6. 1
    Quote from Seas
    I believe in getting BSN as entry. Research shows that death rates are lower for the patients who were taken care by BSN or higher educated nurses. I have read this on my books. Plus, BSN is considered to be what makes you a "professional".
    But the Op explained that while The mortality rates are somewhat (not overwhelmingly) lower for patients who were taken care of by BSN's vs ADN's, the hospitals who had these BSN "Super Nurses" worked in facilities that had more and better resources on hand to treat these patients with vs the "Lowly" ADN trained nurses who worked at facilities that were not quite so blessed with the latest and greatest...

    I Have 7 friends who are BSN's, and before I decided to participate in this discussion I spoke with them about this topic (I'm merely a pre-req student at this time, and I hate giving my opinion about something unless I do a little research on it ). They do not all know each other as I met most of them at different times in my life, as well as in different places. Their general consensus on this topic was this;

    1. They ALL have as a goal to become NP's, so it were necessary for them to get their BSN's anyway enroute to obtaining that goal.

    2. They all agreed that unless I (I asked them the questions as if they pertained to me, since I am a friend to them I assumed that the advice they gave would be more genuine, and not the expected "Education is always important crap") had planned on going into a management position before obtaining my MSN (and in effect slowing myself down), my best bet would be to get my ADN, find work and then complete a Bridge program. Interestingly and as a side note, two of them told me to be absolutely certain to get into a bridge program that provides a BSN on the way to the MSN, so just in case my plans get derailed for a time, I will have something to show for it. This is how they would do it if they "Knew then what they know now." They all just went straight to BSN programs from the start.

    3. When I asked them if, in their honest opinion a new grad BSN was a better nurse than a new grad ADN, they agreed that at first, "NO!" no it doesn't. But they did concede that down the road it would make them more versatile to their hospitals.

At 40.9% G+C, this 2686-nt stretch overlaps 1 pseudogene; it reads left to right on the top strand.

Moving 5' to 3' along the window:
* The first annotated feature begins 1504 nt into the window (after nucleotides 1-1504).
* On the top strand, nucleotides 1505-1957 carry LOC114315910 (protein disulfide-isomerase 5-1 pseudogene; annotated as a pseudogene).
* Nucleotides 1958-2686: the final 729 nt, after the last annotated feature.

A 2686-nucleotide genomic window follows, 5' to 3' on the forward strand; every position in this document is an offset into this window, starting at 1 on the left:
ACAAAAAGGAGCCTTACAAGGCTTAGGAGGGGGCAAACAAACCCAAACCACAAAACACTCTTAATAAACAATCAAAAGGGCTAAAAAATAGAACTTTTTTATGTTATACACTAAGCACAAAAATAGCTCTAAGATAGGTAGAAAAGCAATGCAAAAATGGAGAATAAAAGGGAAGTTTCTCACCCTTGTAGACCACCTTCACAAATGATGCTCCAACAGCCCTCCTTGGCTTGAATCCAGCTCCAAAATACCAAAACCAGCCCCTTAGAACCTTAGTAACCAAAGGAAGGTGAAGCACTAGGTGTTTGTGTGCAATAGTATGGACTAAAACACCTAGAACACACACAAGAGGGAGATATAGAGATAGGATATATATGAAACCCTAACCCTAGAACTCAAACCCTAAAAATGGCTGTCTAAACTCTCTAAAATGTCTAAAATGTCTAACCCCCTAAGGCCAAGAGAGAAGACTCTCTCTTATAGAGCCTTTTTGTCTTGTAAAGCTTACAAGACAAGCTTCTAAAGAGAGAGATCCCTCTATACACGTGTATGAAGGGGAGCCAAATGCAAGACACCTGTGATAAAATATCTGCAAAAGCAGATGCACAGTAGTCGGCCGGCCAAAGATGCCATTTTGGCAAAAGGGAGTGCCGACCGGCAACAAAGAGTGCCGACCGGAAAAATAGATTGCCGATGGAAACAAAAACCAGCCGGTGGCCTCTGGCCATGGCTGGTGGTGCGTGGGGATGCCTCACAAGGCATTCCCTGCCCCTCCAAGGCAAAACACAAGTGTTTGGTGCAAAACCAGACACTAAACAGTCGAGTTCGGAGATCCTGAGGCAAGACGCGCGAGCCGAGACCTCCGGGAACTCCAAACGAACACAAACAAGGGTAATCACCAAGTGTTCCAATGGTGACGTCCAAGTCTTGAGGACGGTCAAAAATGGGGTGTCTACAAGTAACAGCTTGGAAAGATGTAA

Also, as far as that coveted "Professional" status, please see my earlier post on page 5.
    brandy1017 likes this.
  7. 0
    Quote from BrandonLPN
    Why can't there be a third level of licnesure? The ADN can still result in sitting for the NCLEX-RN, and grads of a BSN can sit for.... Something else. A scope of practice higher than the current RN? In any case, having multiple educational pathways for the *exact* same licensure is illogical and confusing.
    Agreed.

    Personally, If a BSN became the new entry level standard for Nursing, I would be OK with that provided the scope of practice along with the pay in creased Commensurately. The problem today is, well you said it yourself that BSN grads have nearly NO financial incentive (I'm sorry, but they can keep their extra .50 to $1.00/hr raise), and no professional incentive (as ADN and BSN are limited to the same scope of practice).

    NOW, Lets say the hourly raise in enough to pay for the additional cost of the BSN in 1 yr to 18 months tops (with no overtime), and the BSN's scope increased to include those things that experienced RN's KNOW they are capable of doing but can't (you guys would know those things better than I-I'm pre-req, remember ), then I'd say "Sure, lets do it!"

    Other than that, I just don't see how it could be justified after decades of outstanding ADN's prove that it just isn't necessary...
  8. 1
    Quote from PMFB-RN
    *** I once heard the CNO of a large, multi hospital health system say that BSNs were prefered (in reference to hiring new grads) as they were seen as "less likely to rock the boat' (her exact words) related to their large amount of student and other debt. There was some discussion about how now that there were a dozen nurses lined up for every open position there were going to be some changes, changes that nurses were not going to like. New grad ADNs were seen as more likely to vote with their feet under worsening working conditions.